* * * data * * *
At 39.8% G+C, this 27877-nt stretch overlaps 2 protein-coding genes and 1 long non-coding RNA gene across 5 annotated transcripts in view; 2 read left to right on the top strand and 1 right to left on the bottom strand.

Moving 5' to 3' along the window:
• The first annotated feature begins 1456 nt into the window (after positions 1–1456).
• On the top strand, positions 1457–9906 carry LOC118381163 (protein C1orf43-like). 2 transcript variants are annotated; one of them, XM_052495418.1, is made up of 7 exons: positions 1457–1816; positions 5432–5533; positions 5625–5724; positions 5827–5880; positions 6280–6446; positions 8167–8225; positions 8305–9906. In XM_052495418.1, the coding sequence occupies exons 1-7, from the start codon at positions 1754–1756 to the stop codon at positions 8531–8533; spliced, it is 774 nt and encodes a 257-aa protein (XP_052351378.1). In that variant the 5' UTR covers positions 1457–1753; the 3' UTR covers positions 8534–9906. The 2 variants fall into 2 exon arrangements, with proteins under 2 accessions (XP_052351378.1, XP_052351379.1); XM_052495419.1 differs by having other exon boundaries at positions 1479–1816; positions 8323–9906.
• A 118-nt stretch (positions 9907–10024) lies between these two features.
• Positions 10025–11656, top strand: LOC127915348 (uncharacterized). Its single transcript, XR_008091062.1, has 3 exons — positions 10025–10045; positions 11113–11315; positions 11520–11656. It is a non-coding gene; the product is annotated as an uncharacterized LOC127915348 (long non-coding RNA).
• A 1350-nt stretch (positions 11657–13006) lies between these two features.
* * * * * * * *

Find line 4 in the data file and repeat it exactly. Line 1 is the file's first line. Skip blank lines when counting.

• On the top strand, positions 1457–9906 carry LOC118381163 (protein C1orf43-like). 2 transcript variants are annotated; one of them, XM_052495418.1, is made up of 7 exons: positions 1457–1816; positions 5432–5533; positions 5625–5724; positions 5827–5880; positions 6280–6446; positions 8167–8225; positions 8305–9906. In XM_052495418.1, the coding sequence occupies exons 1-7, from the start codon at positions 1754–1756 to the stop codon at positions 8531–8533; spliced, it is 774 nt and encodes a 257-aa protein (XP_052351378.1). In that variant the 5' UTR covers positions 1457–1753; the 3' UTR covers positions 8534–9906. The 2 variants fall into 2 exon arrangements, with proteins under 2 accessions (XP_052351378.1, XP_052351379.1); XM_052495419.1 differs by having other exon boundaries at positions 1479–1816; positions 8323–9906.